In a survival action can the estate recover damages for physical pain and mental anguish if the victim was killed or lost consciousness quickly?
Probably not. Recovery of these damages is generally limited to instances in which conscious pain and suffering can be demonstrated – even if only for a short period of time.
How Do You Prove a Wrongful death claim in Texas
You have to prove 4 different elements.
- The defendant’s actions must have caused your loved one’s passing (either in whole or part)
- The defendant must have acted with negligence or the specific intent to cause harm
- Your loved one’s death must have affected you or other surviving family members who can get compensation
- Surviving family members must be present and suffer monetarily because of the demise
Was the defendant negligent?
The most difficult aspect of any Wrongful death claim is proving negligence. If someone was driving drunk and well over the legal BAC limit, negligence is easy to prove. But in cases where medical malpractice, it’s not always so clear and often costs lots of time and money to show.
You might also hear this called “proving duty” which refers to the fact the defendant is liable to the decedent for a duty of “due care.” Basically, that’s a duty to keep the other person safe or not to do something that may harm another person.
Did the defendant’s actions cause your loved one’s death?
Showing causation can also be easy or amazingly difficult. If a car crash happens, it’s comparatively easy to show the defendant’s car did or did not cause the accident.
But again in cases where medical malpractice is involved, it gets very difficult to show negligence. For example, your loved one could die months or years after a negligent act (like prescribing the wrong medicine) happens.
Demonstrating damages in Wrongful death cases
If you show breach of duty and causation, damages are presumed because you showed the injured person was killed. However in cases where harm happens but not death, you can prove both of those but still lose the suit because you didn’t prove the nature and extent of the harm.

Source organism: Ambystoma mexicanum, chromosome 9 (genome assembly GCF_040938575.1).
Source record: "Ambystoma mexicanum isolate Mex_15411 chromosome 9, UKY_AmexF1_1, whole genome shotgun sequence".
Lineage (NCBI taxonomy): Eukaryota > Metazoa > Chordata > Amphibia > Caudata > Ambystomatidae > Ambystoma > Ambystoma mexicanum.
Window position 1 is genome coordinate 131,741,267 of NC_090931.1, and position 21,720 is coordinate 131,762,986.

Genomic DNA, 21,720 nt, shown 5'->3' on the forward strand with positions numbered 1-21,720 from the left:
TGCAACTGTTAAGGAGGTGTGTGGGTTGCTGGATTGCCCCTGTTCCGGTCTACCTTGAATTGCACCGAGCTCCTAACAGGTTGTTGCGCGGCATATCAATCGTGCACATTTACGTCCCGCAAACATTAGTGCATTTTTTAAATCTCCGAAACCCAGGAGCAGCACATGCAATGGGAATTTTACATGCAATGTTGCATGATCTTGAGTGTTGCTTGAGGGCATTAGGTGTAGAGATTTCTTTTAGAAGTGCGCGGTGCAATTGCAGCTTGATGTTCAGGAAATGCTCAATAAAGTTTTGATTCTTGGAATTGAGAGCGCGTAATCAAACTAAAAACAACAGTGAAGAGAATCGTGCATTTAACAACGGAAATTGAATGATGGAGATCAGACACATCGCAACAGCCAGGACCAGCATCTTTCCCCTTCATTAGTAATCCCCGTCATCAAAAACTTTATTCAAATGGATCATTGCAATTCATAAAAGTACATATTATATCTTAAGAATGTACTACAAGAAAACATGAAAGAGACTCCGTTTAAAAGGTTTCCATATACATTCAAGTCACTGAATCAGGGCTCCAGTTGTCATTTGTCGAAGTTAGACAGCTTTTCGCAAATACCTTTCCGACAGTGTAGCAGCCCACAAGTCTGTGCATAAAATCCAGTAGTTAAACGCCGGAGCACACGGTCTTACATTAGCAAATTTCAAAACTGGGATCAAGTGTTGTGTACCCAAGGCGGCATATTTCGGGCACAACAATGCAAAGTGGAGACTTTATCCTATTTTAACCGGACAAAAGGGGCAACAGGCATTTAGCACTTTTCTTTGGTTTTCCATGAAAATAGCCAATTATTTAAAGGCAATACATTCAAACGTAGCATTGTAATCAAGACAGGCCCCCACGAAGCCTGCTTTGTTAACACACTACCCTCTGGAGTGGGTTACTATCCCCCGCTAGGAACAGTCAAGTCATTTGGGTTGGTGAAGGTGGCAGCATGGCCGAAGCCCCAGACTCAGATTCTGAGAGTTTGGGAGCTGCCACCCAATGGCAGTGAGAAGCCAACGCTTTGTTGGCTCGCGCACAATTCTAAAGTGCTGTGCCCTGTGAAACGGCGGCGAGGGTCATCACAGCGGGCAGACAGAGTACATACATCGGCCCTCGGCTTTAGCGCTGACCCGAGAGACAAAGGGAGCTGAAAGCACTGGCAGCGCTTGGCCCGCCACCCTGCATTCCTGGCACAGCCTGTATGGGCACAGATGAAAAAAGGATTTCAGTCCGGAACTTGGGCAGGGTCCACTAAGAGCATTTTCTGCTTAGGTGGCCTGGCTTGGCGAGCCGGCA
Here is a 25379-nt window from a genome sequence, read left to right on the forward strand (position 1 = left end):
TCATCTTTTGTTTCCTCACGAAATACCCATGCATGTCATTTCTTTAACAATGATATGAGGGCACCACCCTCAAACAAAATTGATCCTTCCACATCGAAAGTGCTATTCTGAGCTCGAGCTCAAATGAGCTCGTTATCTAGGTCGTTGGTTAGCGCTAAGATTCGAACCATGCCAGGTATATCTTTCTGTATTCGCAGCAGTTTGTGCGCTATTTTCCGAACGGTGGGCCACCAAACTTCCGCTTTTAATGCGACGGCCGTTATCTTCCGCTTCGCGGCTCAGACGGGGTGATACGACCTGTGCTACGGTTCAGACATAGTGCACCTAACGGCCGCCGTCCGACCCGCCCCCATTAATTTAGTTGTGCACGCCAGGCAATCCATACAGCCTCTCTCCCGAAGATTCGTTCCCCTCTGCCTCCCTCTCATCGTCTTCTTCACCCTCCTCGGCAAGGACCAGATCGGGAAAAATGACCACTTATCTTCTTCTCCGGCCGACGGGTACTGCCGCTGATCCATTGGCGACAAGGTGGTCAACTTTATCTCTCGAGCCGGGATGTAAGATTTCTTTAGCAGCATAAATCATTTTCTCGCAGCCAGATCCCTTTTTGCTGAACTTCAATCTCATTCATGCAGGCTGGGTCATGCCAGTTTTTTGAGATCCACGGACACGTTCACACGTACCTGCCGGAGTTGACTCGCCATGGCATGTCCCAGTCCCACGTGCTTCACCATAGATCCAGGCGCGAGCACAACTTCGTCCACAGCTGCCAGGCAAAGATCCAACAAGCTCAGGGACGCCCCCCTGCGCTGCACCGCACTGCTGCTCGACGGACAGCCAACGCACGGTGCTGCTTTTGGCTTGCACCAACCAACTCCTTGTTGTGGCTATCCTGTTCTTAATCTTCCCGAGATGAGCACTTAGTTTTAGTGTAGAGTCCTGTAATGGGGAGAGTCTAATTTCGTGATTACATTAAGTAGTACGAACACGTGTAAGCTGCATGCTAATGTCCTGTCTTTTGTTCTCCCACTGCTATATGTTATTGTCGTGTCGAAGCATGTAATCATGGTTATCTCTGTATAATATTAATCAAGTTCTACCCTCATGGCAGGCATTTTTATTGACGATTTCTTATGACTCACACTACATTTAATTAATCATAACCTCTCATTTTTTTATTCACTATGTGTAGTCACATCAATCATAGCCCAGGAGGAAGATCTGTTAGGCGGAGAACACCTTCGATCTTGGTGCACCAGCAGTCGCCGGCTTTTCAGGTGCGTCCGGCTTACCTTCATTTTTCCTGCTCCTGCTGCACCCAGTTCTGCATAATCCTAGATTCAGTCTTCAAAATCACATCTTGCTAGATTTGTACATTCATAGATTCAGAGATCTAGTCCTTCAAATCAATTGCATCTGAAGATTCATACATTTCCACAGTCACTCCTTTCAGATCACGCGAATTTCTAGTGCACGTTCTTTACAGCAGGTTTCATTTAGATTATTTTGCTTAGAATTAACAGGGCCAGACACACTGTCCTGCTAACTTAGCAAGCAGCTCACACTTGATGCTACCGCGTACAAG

It’s sad other people make decisions which can cause the passing of your loved one, but it’s a reality you have to live with. If you find yourself in this heartbreaking situation, contact our Dallas lawyers for a free consultation.
Is Wrongful death “murder” in Texas?
No, it’s different. You can only be convicted of “murder” in criminal court. You cannot seek financial compensation for “murder” charges.
In Texas “Wrongful death” is a civil action. Civil trials seek financial damages, not jail time or execution.
For example, prosecutors may choose not to go after a drunk driver who hit and killed your loved one. They may not have enough evidence to convict them of manslaughter.
But, you can still file a claim for “Wrongful death” in Texas and potentially win financial compensation.
What Type of Compensation Can You Get in Texas Wrongful death claims?
There’s a number of reasons you can get financial compensation in Texas. Here are a few “actual damages,” compensation you can recover for loss that actually happened (or will happen):
- Financial losses like your loved one’s lost earning capacity
- The value of the care, maintenance, counsel, advice, and support they would have given your family members
- Mental anguish, which means the emotional pain you suffer
- Losing positive benefits like love and companionship from your loved one
- The inheritance lost from what your loved one would have accumulated and left had they lived the typical amount of time
You can also win “exemplary” damages in Texas. Rather than compensating you for actual losses, they are meant to penalize or punish the defendant for their gross negligence.
If you are in Texas, Mullen & Mullen’s Dallas Wrongful death claim lawyers can help you. Call (214) 747-5240 now for a free consultation.
Contact us in Dallas, Plano, Frisco, or Fort Worth now to discuss the facts of your potential case. There is never a fee for our legal services unless we obtain a recovery for you.
Call (214) 747-5240 now or use the contact form or chat feature on this page.
Shane V. Mullen is an attorney licensed by the State of Texas for the general practice of law, and the Managing Partner at Mullen & Mullen Law Firm in Dallas, TX. His firm focuses exclusively on personal injury law and has been in business for 40 years. Before becoming a lawyer, Shane worked for his father as an accident injury claims investigator.